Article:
So, I think it’s in fitness of time that the people move back and get back on their feet and start working. That’s the only way; you can’t do it any other way. You have to go back and get going.”
Binesh and her family are lucky that their village is reasonably close and serviced by a motorable road.
Kashmir’s roads are still scarred by landslides and many remain impassable.
But if these people don’t get home soon, there will be little chance of rebuilding their homes before the next winter sets in.
And now that the rainy season is around the corner, the threat of fresh landslides grows by the day, making the return process even more difficult.
After a long climb up the steep and narrow mountain road, the family has finally reached home.
Binesh and her mother leave the men to unpack as they make the short climb up to their village.
Not much remains, and the few buildings left standing are largely uninhabitable.
But as Binesh and her mother make a sorry tour of the ruins of their village, at last a welcome sight.
Seeing her aunt again brings the first smile in many months to Binesh’s face.
But the trauma of that day is never far from their minds.
“My daughter-in-law gave birth on the same day as the earthquake. I was here waiting for them to come home, to see the child drink milk for the first time.”
They never came. Leaving these two girls without a mother.
Meeting up with her Aunt again has given Binesh the courage to confront some of her demons and she resolves to take her mother to the site of her former school to show her what happened that day.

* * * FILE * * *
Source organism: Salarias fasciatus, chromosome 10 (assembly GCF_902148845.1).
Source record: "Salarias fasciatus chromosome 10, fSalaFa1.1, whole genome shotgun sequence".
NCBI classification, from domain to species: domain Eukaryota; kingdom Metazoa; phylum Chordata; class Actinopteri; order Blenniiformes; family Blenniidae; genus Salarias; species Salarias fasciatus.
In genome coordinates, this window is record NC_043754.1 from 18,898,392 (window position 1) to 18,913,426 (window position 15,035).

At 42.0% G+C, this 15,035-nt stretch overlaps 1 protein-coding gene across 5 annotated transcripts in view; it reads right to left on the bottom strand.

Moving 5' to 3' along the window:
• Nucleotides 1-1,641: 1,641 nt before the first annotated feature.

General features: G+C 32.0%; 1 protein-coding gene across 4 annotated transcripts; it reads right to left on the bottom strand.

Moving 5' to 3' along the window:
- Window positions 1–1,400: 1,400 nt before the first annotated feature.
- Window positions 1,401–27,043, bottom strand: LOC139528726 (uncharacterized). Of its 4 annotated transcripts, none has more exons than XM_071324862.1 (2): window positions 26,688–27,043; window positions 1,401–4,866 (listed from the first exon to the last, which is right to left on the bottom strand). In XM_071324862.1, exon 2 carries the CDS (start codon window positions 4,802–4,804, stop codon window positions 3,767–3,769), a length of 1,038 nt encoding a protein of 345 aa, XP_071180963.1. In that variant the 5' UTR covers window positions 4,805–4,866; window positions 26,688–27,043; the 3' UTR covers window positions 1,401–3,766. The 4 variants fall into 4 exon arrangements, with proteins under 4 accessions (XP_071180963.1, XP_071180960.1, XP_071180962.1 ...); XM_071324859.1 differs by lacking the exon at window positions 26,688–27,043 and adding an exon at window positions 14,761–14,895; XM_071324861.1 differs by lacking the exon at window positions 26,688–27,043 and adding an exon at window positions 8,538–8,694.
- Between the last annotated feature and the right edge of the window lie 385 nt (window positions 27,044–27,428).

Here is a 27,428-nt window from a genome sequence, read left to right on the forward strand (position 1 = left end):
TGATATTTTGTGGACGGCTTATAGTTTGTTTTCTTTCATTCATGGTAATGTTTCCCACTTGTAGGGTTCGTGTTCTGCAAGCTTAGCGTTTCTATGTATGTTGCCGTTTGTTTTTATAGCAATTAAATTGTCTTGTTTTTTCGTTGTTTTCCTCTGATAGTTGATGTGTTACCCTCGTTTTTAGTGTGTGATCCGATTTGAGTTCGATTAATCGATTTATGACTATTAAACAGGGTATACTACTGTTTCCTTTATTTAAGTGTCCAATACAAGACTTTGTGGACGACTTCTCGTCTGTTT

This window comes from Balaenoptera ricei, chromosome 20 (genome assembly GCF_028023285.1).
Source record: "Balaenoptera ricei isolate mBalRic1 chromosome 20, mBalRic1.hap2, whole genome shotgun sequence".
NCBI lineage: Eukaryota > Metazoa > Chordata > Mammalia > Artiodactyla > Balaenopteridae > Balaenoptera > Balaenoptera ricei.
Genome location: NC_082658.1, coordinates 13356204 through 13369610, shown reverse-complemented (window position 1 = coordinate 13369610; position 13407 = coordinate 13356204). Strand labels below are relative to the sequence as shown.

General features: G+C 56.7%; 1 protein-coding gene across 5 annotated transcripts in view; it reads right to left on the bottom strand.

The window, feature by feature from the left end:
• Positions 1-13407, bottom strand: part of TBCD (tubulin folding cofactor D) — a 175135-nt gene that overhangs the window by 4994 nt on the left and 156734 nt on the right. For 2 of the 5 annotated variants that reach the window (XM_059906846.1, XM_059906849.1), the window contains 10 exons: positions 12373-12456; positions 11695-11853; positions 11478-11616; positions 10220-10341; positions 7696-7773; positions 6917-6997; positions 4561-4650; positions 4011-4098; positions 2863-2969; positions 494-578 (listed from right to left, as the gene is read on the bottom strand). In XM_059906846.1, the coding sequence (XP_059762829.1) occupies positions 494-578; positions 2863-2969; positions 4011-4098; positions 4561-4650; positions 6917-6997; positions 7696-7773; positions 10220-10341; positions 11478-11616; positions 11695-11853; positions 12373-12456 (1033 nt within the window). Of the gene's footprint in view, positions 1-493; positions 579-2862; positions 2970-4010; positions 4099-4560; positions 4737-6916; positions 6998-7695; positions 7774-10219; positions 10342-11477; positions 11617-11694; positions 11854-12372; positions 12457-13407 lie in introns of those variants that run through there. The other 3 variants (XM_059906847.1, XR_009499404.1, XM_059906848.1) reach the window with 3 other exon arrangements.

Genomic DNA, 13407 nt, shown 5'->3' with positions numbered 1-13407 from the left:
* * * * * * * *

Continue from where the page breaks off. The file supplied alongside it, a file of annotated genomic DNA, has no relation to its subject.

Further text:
“That is where I was trapped. Under a desk over there.”
“There was a big bang and the walls started falling down. Then there was just darkness and screaming.”
Close to the school lies one of the victims - Binesh’s favourite teacher, who refused to be carried from the rubble until the last child had been rescued.
But by the time the rescuers got to her, it was too late.
My teacher told us to study hard, pass our exams and get good jobs – like a doctor or a teacher.”
So Binesh has made a silent promise to her dead teacher to do just that.
But the physical and psychological devastation of the earthquake will make a difficult promise even harder to keep.
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This article was produced by IRIN News while it was part of the United Nations Office for the Coordination of Humanitarian Affairs. Please send queries on copyright or liability to the UN. For more information: https://shop.un.org/rights-permissions